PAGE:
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Join the Two Writing Teachers blog for Tuesdays Slice of Life Challenge.

Join the Two Writing Teachers blog for Tuesdays Slice of Life Challenge.

Write Beside Them was the title of the NCTE panel of Donald Graves winners from the last three years. I felt so proud and privileged to be on this panel along with Heidi Weber, 2013 winner, and Emily Elizabeth Smith, 2015 winner. Donald Graves’ philosophy that the teacher of writing is a writer herself drives my interaction with my students.

On Monday, the first day back after a week long break, we had a field trip. Not usually a good idea, but I signed up for the first rehearsal spot for our play at the Shadows, a local historical home. The gifted students in grades 4-6 practice the parts and perform for first graders. They tell the story of one of the boys, Charles Conrad Weeks, his sister Harriet, and his friends Riley and Caroline who lived and worked in the home in 1840. My students look forward to this play every year.

In addition to the play practice, I led my students down Main Street to an art gallery. There they looked at local art. This is where we wrote together.

I wrote beside them. Each of us chose a painting or other piece of art to inspire our writing. I wanted to leave behind little snippets on the artwork, so I found miniature brown bags for the kids to write on. We left them next to the art pieces. When the owner walks in this morning, he will have words waiting for him.

I wrote a poem for the work in progress on the easel.

An empty frame
of color
a world,
a circus
of imagination.
–Margaret Simon

Writing and art mix well together. My students described the artwork as well as found some inner truth to express. I don’t have any of the poems to share here today, but check back on Poetry Friday.




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Join the Tuesday Slice of Life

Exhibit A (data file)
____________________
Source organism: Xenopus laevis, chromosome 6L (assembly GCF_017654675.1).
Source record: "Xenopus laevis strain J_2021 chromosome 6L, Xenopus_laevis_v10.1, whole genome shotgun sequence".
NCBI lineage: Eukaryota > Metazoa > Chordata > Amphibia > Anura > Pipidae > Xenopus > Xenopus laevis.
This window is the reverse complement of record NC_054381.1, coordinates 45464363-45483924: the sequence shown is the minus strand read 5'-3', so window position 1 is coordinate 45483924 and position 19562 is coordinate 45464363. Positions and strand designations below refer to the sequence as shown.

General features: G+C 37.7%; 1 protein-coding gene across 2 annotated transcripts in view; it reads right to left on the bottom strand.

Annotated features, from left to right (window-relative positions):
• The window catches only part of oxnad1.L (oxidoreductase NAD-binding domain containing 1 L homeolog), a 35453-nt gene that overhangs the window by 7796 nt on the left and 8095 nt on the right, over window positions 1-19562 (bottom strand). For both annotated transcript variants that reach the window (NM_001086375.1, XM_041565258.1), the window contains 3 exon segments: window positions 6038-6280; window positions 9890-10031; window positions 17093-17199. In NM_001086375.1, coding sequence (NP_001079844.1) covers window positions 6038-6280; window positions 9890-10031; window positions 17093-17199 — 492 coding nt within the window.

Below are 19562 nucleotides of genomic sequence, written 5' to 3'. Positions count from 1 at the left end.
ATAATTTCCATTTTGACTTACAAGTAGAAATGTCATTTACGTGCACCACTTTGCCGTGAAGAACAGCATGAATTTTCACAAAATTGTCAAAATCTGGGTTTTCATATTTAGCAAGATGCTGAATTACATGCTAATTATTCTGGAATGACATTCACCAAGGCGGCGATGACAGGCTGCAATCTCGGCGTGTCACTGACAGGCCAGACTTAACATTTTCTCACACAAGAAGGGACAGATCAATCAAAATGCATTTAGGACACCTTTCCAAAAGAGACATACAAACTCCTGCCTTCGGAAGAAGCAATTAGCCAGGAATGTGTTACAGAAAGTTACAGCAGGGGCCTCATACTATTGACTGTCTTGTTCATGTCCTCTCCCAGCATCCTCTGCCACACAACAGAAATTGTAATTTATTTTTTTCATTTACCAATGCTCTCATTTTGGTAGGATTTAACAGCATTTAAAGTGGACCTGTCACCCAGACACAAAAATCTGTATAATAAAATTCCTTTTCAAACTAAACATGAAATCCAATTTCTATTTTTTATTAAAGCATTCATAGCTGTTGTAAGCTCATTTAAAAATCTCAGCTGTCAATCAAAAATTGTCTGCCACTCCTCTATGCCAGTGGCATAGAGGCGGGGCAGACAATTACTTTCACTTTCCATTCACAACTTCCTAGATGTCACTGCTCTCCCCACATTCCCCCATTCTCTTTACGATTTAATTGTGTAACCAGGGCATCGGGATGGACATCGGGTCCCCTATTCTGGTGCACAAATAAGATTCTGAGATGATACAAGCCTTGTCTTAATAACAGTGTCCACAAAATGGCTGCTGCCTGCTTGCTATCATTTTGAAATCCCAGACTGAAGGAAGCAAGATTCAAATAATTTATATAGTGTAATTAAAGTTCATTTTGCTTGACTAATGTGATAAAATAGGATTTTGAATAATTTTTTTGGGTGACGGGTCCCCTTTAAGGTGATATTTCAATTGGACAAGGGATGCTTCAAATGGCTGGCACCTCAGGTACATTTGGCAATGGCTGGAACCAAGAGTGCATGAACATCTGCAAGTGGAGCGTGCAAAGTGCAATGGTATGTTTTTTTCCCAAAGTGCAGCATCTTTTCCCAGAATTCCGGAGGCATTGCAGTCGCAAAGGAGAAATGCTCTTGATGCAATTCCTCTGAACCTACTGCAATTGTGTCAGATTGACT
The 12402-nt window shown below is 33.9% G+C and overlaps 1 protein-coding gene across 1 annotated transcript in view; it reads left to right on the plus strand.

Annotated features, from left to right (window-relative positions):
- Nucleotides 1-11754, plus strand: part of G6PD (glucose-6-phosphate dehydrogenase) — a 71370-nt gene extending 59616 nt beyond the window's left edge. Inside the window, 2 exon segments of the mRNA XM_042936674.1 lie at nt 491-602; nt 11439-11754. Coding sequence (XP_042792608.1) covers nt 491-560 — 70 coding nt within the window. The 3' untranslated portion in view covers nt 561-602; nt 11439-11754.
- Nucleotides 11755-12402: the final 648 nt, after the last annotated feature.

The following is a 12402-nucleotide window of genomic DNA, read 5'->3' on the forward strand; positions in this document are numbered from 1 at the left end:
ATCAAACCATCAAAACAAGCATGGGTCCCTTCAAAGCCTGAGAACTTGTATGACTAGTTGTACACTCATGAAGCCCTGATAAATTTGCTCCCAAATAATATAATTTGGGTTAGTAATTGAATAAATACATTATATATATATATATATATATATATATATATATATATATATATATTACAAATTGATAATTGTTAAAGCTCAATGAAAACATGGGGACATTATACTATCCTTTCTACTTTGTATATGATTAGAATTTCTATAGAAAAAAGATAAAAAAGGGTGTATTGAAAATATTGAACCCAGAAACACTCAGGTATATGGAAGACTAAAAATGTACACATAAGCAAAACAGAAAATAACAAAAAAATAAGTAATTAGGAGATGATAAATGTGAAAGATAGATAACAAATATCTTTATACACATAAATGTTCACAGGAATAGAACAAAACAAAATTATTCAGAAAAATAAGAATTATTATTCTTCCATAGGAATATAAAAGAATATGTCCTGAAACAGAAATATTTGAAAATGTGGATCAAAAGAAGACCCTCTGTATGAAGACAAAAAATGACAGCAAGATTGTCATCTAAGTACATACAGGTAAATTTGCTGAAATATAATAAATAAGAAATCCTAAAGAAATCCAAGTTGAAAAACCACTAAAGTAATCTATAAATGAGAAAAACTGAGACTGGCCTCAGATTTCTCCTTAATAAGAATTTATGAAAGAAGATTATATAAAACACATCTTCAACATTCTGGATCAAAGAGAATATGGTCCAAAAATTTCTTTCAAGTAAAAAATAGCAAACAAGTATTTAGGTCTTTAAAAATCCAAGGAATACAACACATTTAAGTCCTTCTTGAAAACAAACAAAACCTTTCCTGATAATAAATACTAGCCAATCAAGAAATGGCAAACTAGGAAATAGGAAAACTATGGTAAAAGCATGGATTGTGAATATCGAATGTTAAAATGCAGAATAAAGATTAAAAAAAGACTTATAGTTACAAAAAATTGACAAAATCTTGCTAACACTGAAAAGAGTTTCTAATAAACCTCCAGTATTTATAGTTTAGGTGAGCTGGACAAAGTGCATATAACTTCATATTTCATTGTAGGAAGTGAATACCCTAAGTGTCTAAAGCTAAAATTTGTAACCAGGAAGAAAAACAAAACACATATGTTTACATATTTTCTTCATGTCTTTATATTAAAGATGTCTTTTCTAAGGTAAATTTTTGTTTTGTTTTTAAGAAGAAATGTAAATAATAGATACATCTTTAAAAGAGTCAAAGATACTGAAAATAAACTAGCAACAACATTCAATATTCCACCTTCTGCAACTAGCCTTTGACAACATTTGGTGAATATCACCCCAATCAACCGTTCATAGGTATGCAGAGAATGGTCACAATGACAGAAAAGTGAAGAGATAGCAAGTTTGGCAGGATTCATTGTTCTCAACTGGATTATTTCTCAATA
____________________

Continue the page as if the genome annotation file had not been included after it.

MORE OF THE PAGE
Join the Tuesday Slice of Life

Margaret Gibson Simon and father,  John Gibson

Margaret Gibson Simon and father, John Gibson

I am visiting my parents in Mississippi. My father and I are working on the final touches of our book project. Yes, you heard me…book project. I am excited to announce the publication of Illuminate, a book of poetry and art.

I started writing poems to my father’s Christmas cards in December of 2012. I’ve posted some of the drafts on this blog. My friend Victoria Sullivan at Border Press will be publishing it. The book will be small, about 25 pages. The drawings to me are striking, done in pen and ink pointillism. I hope the book will be ready mid-October in time for Christmas.

In 2008, I wrote my first poem about my father’s art. There is a drawing framed in my bedroom of an American Indian woman with her child, wrapped together in a blanket as though she is shielding her child from all danger. The writing connected me to his art work in a spiritual way. I share this first poem in the preface of Illuminate. Check back in October to order your own copy.

My Father’s Drawing
Dots of ink and graphite rise in tension with paper
to form a likeness of mother and child.
The wild contrast of darks to light plays
in harmony creating a vision of love.

In the meantime, I grew up,
became a woman with children
living away from my father.
His letters come to me in thank you notes.

Yet everyday, I look at this drawing—
the dots of pointillism reach out from the wall
and grant me an audience
with his graceful praise.
–Margaret Simon, all rights reserved

Mother Earth by John Gibson

Mother Earth by John Gibson

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Background & Ball by Song_sing
Background & Ball, a photo by Song_sing on Flickr.

Kaleidoscope Dreams

Look into your beachball crystal ball.
Hold the top with Mr. Pointer
and spin!

Colors swirl, fractals curl.
Spirals to a world
–Margaret Simon, all rights reserved

I got an invitation to play on a website called TinEye Labs from my cyber-friend Linda Baie. This is a fun site to play on. You can select up to 5 colors and get a collage of 35 photos. For my poem above, I selected 3 colors and then chose this photo to write about.